Today, Friday – August 23rd, was the first day of this year’s annual Space Elevator Conference, hosted by ISEC. For the second year in a row, it is being held at Seattle’s Museum of Flight, a truly outstanding venue for conferences such as ours.
We had a very full first day – several presentations, including a Keynote speech by one of the co-founders of the Space Elevator, American engineer Jerome Pearson, and a Tether-Climber workshop.
The day started out with a welcoming speech from the ISEC Conferences Chair David Horn, followed by a Space Elevator System Overview given by Dr. Peter Swan. This was followed by a short ISEC Officers report (more about this in another post).
Then Jerome Pearson gave the Keynote address – Sir Arthur Clarke and the Space Elevator. Jerome talked about his long relationship with Sir Arthur, how they met, how they worked together on projects, including Sir Arthur’s brilliant book The Fountains of Paradise and many other related topics. His anecdotes about their relationship and other stories from Sir Arthur’s life were truly interesting. Anyone who is a fan of the Space Elevator and/or Sir Arthur would see this speech as a “must-view”. I video-taped it and, when I get home and can punch up the audio to a respectable level, I’ll post it on the ISEC YouTube channel for all to see. Mr. Pearson has a brilliant and agile mind and it was very enjoyable to get to meet him again. He is currently doing work with NASA (his EDDE project) to help remove Space Debris – a necessary and long-overdue task.
After a short break, Dr. Martin Lades gave a remote presentation (he is in Germany where he resides) on Climber-Tether Interfaces for a Space Elevator. I think most people, when they think about the problem at all, just assume that you can equip a Tether-Climber with some sort of pinch-roller mechanism to propel the Climber up/down the tether. Alas, it’s not so simple – the devil is always in the details. The profile of the tether is very small and it is believed that a carbon nanotube-based tether will have a very low friction co-efficient. Solving this with brute-force (i.e. having the rollers pinch the ribbon very tightly) introduce their own problems. Dr. Lades discussed the various options which might be used to solve this problem.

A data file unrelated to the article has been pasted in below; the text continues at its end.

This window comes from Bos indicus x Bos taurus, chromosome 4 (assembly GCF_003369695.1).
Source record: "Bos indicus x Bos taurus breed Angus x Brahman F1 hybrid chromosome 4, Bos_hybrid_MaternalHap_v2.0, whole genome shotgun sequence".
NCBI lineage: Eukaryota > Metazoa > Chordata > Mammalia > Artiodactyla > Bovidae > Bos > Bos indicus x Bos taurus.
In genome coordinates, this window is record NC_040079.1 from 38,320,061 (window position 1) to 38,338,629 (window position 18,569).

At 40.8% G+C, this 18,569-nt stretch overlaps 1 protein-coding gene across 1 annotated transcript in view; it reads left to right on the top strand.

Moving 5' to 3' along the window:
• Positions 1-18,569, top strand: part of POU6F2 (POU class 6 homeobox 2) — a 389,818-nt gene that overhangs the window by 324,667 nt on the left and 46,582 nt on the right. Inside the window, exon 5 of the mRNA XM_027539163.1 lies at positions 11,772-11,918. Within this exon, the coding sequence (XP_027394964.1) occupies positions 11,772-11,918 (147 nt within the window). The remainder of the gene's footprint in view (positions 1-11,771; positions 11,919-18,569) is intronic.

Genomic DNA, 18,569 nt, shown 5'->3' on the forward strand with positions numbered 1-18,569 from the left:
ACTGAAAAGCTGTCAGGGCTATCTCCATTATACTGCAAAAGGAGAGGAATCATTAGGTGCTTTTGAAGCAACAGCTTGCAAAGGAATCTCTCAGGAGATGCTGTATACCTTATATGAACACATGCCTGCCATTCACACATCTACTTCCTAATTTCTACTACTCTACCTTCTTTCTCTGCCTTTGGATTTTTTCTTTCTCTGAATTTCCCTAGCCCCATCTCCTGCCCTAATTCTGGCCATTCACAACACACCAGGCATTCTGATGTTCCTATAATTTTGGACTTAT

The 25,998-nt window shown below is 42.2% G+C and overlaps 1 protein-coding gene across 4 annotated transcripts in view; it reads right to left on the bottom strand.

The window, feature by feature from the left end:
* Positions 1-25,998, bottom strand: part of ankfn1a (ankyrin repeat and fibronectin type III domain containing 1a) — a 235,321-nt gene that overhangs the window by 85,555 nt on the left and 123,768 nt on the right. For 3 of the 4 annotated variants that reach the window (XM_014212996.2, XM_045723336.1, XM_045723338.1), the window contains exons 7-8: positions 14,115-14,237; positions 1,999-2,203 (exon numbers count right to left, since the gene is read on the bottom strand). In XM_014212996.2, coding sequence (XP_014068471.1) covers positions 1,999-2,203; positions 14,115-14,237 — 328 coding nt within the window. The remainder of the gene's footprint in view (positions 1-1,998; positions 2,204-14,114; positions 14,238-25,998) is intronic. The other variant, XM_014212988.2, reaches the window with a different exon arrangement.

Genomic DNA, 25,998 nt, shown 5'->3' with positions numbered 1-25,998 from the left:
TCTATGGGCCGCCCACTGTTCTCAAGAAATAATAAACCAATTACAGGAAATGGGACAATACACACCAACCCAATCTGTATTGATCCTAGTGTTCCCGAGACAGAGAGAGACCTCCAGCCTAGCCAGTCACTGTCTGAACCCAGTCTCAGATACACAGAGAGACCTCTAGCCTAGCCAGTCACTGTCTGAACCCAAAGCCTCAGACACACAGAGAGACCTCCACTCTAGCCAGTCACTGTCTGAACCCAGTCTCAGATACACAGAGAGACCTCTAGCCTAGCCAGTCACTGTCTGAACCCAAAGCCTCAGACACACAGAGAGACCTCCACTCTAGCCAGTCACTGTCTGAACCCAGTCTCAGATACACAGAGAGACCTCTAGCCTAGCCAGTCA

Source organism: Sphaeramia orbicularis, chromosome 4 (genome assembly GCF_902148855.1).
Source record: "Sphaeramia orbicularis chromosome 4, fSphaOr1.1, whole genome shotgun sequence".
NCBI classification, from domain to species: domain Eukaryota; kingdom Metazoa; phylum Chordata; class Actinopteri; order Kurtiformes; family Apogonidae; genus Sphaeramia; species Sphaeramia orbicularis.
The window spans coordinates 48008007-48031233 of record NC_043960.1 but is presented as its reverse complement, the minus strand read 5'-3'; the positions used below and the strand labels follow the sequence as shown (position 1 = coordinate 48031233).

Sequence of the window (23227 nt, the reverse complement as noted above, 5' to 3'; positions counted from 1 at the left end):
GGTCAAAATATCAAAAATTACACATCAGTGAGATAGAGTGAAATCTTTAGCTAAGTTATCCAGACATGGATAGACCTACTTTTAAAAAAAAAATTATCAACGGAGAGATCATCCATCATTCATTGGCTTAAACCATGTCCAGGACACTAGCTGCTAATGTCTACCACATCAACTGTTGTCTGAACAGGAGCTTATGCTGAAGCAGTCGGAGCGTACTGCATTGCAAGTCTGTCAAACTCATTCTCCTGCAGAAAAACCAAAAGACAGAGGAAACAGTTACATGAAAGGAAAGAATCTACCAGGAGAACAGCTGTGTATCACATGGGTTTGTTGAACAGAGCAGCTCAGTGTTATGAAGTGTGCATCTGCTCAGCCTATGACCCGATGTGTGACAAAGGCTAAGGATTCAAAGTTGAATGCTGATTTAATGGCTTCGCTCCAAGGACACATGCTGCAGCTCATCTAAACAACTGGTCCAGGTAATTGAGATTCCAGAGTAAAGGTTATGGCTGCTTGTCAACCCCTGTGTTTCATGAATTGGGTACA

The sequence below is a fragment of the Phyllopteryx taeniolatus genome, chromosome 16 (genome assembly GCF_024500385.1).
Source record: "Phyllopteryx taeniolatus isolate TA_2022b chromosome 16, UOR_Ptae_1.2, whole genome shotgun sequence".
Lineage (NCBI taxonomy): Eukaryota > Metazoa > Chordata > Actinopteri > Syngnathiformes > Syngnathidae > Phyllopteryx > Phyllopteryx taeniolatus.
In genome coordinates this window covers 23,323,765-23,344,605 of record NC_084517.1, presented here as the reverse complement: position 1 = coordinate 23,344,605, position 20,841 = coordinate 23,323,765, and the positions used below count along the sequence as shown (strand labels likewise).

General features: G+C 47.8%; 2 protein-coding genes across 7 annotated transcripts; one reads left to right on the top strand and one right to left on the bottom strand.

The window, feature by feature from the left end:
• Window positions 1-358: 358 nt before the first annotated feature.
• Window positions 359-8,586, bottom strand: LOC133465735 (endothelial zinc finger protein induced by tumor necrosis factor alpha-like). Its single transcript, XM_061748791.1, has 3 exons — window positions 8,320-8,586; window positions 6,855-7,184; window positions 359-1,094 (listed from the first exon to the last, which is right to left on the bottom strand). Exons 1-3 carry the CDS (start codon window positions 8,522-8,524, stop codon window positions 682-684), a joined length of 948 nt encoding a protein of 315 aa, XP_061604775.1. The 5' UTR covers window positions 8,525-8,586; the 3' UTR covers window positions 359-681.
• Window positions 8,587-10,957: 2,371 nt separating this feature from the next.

Mechanical Engineer Larry Bartoszek (making his first appearance at a Space Elevator Conference in 9 years) then talked about the difficulty of Getting the Mass of the First Construction Climber under 900kg (something postulated in Dr. Edwards book). The problem appeared difficult, if not impossible to solve 9 years ago, and little has changed today. If a way is not found to solve this problem, then it may not be possible to have a series of construction Climbers “build up” the tether as originally envisioned – another solution will need to be found. As with Dr. Lades presentation, Mr. Bartoszek showed us that the devil is in the details…
After lunch, Dr. Bryan Laubscher gave a presentation on various methods that might be used in Powering Space Elevator Climbers and the status / likelihood of each. This was followed by Dr. John Knapman’s presentation on the First 40kms Danger and Approach. Both presentations gave the audience an opportunity to further their understanding of how a Space Elevator might actually be constructed and operated.
Following these presentations and a break, the first workshop of the Conference then took place, this on Tether Climbers. I gave a short intro and description of a possible “hybrid” climber (using a combination of conventional, laser and solar power) and this was followed by Dr. Knapman presenting the possibility of thinking of how to power climbers in terms of “Constant Power” rather than “Constant Speed” and the tradeoffs that would result. Both of these brief presentations were to get the audience in the mind of thinking about alternatives when it comes to imagining how the Climbers would work. The audience then broke up into 5 brainstorming groups where these ideas and others were discussed. Each group then made a brief presentation about their deliberations and some very interesting ideas were proposed. Dr. Peter Swan and Skip Penny are going to summarize these and post them on the ISEC website within 60 days. Of course I’ll have a post here on the blog about it.
The day wound up with an Evening Mixer at the Museum of Flight’s Red Barn Gallery.
It was a wonderful first day and everyone who attended thoroughly enjoyed it – more tomorrow!
(Top picture thumbnail is of Jerome Pearson. Bottom picture thumbnail is of Dr. Peter Swan (with an assist from David Horn) showing a scale model of the earth and a space elevator tether. Click on either thumbnail to see a full-size version of the picture.)